The number of parents with a learning disability is rising, but they are not getting the support they need to being up their children. A new project aims to change this by working to educate medical professionals
In the UK, an estimated 7% of adults with a learning disability are parents. And this figure is increasing, according to research by Professor Eric Emerson and others. Evidence suggests that since the early 1990s, the number of children born to parents with a learning disability has risen by more than 40%.
Despite this, people with a learning disability are less likely than others to access antenatal or postnatal care services. As a result, many parents with a learning disability lose their parenting rights and, in some cases, have their children taken away. The problems are compounded by the fact that parents with a learning disability are more likely to live in poverty and less likely to have a wide social network to give support.
Making The Difference was one initiative that aimed to increase the level of support that parents with a learning disability receive. Run between 2001 and 2004 by the Ann Craft Trust and Home-Start, the project sought to train parent supporters, who could help people with a learning disability to become more effective parents.
Although Making The Difference was a success, it became clear that there was a lack of training available for health professionals involved in maternity and early parenthood. To address this, Mencap recently conducted a two-year project, Making The Difference +.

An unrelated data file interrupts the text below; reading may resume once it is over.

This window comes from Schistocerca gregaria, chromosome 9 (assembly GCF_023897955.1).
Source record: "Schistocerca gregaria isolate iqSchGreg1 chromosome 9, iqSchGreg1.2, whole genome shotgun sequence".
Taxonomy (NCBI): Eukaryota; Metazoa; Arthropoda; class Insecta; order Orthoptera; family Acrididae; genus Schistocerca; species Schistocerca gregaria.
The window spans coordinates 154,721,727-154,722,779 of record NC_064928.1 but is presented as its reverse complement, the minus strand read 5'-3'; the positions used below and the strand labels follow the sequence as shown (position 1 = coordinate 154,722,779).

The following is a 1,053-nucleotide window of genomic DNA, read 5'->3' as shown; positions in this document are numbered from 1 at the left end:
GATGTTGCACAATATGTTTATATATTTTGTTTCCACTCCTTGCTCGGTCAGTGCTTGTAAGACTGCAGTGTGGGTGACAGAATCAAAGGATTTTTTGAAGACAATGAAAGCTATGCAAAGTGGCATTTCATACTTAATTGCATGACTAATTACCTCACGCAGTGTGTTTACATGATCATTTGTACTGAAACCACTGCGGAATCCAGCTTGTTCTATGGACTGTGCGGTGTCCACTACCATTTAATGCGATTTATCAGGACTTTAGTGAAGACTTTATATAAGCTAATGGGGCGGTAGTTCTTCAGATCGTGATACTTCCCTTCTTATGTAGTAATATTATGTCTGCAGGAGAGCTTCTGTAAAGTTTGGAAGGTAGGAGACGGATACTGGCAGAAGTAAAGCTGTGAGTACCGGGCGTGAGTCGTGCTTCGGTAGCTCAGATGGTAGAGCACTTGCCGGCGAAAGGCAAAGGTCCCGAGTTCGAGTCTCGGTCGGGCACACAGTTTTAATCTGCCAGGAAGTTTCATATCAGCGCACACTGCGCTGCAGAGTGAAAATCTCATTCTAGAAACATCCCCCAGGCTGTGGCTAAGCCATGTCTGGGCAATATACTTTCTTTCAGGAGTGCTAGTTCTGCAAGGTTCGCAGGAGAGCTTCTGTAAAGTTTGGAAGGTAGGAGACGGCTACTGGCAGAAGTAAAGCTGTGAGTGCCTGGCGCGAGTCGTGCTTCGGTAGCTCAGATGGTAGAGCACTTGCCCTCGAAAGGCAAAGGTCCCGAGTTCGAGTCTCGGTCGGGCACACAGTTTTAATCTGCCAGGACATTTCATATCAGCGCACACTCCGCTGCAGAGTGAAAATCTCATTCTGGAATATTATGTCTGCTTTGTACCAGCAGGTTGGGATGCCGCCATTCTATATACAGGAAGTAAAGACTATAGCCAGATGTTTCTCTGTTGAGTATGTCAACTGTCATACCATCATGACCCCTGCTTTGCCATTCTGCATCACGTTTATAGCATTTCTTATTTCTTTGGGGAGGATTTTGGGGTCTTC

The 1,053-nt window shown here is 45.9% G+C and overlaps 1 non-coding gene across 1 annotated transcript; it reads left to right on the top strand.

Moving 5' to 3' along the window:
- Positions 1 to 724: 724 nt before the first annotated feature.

With funding from the Department of Health, the project was run in partnership with the Ann Craft Trust and NCT (the National Childbirth Trust). In December, the results were published in a report, ‘Inclusive support for parents with a learning disability'.
Elizabeth Watling is Mencap's service manager for the Black Country and has been involved with Making The Difference + since it began in 2008. She explains: "We began with the overall aim of finding out what areas of training were available for health professionals and what the gaps were in service provision for parents with a learning disability."
From this, the project group set objectives, including the development of a learning disability awareness training package for health professionals who support parents with a learning disability.